Why we should not allow the war to turn into a frozen conflict
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Why we should not allow the war to turn into a frozen conflict

1 November 2022
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Russia’s slow advance in Ukraine combined with substantial military casualties mean that Putin desperately needs a pause in the war to regain his army’s weakening strength. This may temporarily freeze the conflict, but it will not bring a permanent peace to Europe. Despite recent setbacks, Putin has not given up his hopes to destroy Ukraine and restore Russia’s influence on the territories of the former Russian empire. To prevent another war, Russia must be decisively defeated and forced to abandon its imperial ambitions. 

Russia is involved in most frozen conflicts in recent history by instigating separatist conflicts in Post-Soviet states and installing puppet regimes that have no international recognition. Transnistria, South Ossetia and Abkhazia, so-called “people’s republics” in Donetsk and Luhansk all are examples of such policies.

After failing to capture Kyiv and a defeat in Kharkiv oblast, Kremlin aims to seize as much of Ukraine as possible and to “freeze” the conflict by establishing a ceasefire and entangling Ukraine in protracted and futile peace negotiations. This development may be welcomed by those tired of the war. However, as the Donbas experience shows, a frozen conflict with Russia is not the end but a stepping stone towards the complete destruction of Ukrainian statehood and further assault.  

We know that Putin’s ambitions do not end in Ukraine. His historical “essays” and comparison of himself to Peter the Great show that he believes that Russia has the right to territories of the former Russian empire. We don’t know which country he will attack after Ukraine; we only know that he will do so. 

After eight months of fighting Russia is feeling the heavy toll of the war. The sanctions are crippling Russia’s economy and hampering the production of new weapons. At the same time, the firm Ukrainian resistance supported by western weapons and supplies has imposed heavy  losses on Russian troops and forced Putin to announce mass mobilization in Russia.

This scares Putin. He needs to temporarily freeze the war to restore his troops and replenish his arms and ammunition. However, this frozen conflict will just deepen the long-term security and economic problems in Europe and the rest of the world. 

First, Putin will use this period to sow division among Ukrainian allies through propaganda and disinformation campaigns and will try to take advantage of war fatigue stemming from high energy prices, food shortages, and diminished media attention. He will use the truce to try to negotiate the lifting of sanctions that now hamper Russia’s economy and military industries.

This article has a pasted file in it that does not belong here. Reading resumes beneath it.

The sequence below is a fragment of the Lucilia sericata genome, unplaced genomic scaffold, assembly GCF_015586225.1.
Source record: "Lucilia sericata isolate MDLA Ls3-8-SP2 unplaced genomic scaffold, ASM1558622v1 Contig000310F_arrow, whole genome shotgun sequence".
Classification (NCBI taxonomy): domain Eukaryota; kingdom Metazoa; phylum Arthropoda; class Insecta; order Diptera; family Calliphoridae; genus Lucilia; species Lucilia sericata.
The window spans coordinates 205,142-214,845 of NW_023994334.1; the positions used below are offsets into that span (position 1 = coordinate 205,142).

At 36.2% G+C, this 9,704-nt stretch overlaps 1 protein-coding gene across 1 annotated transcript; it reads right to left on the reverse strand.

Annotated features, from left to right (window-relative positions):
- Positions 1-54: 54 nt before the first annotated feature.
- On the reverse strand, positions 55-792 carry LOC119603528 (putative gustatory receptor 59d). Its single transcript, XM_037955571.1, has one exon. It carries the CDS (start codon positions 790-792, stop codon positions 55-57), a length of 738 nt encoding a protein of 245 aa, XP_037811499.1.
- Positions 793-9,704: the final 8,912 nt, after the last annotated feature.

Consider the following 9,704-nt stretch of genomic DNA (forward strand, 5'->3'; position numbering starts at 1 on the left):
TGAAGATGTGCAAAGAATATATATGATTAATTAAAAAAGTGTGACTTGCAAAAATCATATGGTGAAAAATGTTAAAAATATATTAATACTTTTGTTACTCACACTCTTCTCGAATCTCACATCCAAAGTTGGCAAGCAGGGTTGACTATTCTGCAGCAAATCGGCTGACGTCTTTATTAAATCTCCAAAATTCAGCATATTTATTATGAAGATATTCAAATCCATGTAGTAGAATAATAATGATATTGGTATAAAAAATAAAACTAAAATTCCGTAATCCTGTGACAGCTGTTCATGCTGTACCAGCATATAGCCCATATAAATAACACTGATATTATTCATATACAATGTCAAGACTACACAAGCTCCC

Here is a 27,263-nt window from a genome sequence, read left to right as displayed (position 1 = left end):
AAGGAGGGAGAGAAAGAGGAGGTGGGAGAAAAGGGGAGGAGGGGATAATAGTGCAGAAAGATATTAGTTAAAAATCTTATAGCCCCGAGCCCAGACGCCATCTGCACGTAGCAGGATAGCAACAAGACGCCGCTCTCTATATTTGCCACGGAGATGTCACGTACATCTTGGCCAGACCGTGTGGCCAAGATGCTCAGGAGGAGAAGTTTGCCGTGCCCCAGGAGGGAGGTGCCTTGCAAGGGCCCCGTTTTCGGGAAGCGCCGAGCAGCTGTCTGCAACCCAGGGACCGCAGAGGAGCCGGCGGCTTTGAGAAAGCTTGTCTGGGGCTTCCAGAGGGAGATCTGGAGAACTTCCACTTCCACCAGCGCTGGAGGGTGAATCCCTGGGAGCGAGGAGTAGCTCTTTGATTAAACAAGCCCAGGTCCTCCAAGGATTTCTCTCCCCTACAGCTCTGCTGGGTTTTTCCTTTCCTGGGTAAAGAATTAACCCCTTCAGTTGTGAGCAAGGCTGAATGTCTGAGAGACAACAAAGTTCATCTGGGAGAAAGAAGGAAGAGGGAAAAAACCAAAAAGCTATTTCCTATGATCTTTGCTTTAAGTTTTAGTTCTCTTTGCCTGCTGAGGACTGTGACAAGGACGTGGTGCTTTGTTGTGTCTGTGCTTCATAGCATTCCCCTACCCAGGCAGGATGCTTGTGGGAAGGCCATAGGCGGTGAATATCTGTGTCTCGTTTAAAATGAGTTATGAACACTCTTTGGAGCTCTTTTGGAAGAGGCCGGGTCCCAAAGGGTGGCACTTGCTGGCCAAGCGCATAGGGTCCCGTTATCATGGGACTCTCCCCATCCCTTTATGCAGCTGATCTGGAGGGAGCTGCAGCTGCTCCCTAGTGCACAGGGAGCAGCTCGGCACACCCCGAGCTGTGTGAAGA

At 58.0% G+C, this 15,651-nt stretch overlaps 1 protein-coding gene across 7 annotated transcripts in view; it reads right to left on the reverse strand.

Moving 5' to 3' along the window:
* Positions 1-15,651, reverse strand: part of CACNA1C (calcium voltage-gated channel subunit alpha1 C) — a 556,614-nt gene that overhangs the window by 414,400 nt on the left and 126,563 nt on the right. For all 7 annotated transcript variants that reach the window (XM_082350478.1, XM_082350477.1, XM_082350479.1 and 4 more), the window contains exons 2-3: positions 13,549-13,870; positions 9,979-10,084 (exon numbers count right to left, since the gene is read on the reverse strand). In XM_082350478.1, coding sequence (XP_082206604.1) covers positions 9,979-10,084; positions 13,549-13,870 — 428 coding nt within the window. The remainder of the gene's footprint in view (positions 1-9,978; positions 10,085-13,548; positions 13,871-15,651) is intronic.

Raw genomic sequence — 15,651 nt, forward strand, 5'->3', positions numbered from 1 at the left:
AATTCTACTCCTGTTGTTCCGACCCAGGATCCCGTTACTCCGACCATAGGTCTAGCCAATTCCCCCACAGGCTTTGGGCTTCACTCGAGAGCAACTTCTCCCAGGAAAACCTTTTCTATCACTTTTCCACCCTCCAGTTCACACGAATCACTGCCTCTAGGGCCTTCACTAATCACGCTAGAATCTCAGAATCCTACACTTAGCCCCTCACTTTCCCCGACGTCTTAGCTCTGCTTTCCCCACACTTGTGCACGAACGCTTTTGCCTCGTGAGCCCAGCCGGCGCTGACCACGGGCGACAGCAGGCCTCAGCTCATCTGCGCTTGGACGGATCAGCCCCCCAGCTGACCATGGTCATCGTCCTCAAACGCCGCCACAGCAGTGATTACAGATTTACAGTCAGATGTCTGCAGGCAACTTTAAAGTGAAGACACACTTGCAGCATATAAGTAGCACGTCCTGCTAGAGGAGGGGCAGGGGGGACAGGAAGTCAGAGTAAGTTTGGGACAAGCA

Second, a frozen conflict will deepen the humanitarian catastrophe currently unfolding in the occupied Ukrainian territories and prevent displaced Ukrainians from returning home. The occupied Donbas provides a strong argument why a new frozen conflict can never be allowed. Minsk I and II agreements which the Kremlin never honoured, allowed the occupants to terrorise its population, ruin it economically and create irreversible environmental damage after being unable to manage confiscated chemical plants and mines.

In the newly occupied territories thousands of Ukrainians are illegally detained, interrogated, tortured, raped, and murdered in so-called “filtration camps”. Outside of those,  Ukrainian population is being forcibly deported to Russia, elected officials are abducted and murdered, Russian curricula and language are forcibly introduced in schools where children are forbidden to speak Ukrainian. The longer the occupation continues, the harder it will be to re-settle these areas and re-integrate them into Ukraine. 

Third, if Putin is able to achieve a frozen conflict in Ukraine, he will sell it to Russia’s population as a victory. This will solidify his political support in Russia and will increase the chances of a new war in the future. Furthermore, if Putin emerges relatively unscathed after waging a brutal war, this will embolden other authoritarian aggressors and will make the life of our planet less secure.   

If a frozen conflict cannot be allowed, what can be done to prevent it? Putin’s best chance to freeze the conflict is from a position of strength. That would enable him to seize as much Ukrainian  territory as possible and to attempt to impose a large number of his demands on Ukraine. This can be prevented in the short term by a continuous flow of weapons and ammunition to Ukraine. These should include not only defensive but also offensive weapons, allowing Ukraine to regain territory and strike at Russian supply lines and ammunition depots, including those inside Russia. To ensure Ukraine’s victory and Russia’s defeat, this needs to be complemented by establishing a pooling of resources enabling Ukraine to order and purchase weapons directly from manufacturers without the approval of different countries’ restrictions of re-exports of weapons due to licenses. 

In the longer term, Ukraine’s possibilities to independently secure its borders must be strengthened. The granting of EU candidate status to Ukraine is a first step in this direction but is not enough. It must be complemented by security guarantees by its supporters in order to attract foreign investors and help Ukraine’s economy to transform and integrate into the EU economies

An earlier version of this article was previously published in Frivarld.

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